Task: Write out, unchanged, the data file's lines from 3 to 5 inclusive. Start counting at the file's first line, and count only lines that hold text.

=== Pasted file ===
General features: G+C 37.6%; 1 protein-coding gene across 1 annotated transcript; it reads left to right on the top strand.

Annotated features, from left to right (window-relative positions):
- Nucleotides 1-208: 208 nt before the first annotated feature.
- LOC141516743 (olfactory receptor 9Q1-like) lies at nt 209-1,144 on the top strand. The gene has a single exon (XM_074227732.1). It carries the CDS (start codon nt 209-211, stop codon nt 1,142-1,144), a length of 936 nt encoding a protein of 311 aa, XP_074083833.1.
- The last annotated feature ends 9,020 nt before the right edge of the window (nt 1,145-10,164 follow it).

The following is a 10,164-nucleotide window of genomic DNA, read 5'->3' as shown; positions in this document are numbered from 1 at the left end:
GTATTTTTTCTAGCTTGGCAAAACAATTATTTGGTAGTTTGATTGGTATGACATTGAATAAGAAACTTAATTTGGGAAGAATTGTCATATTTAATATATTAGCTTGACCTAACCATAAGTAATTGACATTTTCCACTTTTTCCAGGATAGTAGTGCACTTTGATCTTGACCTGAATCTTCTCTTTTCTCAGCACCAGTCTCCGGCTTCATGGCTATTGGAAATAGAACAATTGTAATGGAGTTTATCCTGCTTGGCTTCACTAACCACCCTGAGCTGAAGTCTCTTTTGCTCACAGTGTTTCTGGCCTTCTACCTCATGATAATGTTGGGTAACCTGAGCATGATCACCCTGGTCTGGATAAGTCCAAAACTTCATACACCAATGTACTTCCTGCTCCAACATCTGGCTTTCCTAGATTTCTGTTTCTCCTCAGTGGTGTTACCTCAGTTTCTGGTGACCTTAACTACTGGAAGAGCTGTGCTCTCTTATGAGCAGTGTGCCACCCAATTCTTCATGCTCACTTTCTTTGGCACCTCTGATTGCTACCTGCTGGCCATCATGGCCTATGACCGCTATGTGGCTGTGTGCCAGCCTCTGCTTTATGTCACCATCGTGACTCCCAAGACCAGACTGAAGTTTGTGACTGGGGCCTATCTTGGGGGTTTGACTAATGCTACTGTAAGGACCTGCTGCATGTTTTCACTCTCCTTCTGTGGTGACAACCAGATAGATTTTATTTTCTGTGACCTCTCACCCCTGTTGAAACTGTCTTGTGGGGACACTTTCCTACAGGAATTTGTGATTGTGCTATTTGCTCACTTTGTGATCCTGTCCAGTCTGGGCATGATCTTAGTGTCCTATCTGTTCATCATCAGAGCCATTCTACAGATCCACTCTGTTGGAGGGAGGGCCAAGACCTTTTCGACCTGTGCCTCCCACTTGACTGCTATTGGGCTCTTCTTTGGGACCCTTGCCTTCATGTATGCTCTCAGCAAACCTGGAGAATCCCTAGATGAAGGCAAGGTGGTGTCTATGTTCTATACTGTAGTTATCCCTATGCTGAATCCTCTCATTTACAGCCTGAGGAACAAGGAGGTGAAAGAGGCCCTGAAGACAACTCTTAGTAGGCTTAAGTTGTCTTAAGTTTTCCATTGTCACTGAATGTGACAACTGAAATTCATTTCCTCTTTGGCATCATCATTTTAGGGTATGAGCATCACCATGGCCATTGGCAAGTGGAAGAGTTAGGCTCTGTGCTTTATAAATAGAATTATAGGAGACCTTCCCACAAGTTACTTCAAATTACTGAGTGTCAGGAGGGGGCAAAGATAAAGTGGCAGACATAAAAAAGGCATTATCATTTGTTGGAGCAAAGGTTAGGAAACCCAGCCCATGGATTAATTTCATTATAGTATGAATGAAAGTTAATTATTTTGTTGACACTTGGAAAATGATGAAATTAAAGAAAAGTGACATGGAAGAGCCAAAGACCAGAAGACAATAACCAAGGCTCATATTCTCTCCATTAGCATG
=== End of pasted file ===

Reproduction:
- Nucleotides 1-208: 208 nt before the first annotated feature.
- LOC141516743 (olfactory receptor 9Q1-like) lies at nt 209-1,144 on the top strand. The gene has a single exon (XM_074227732.1). It carries the CDS (start codon nt 209-211, stop codon nt 1,142-1,144), a length of 936 nt encoding a protein of 311 aa, XP_074083833.1.
- The last annotated feature ends 9,020 nt before the right edge of the window (nt 1,145-10,164 follow it).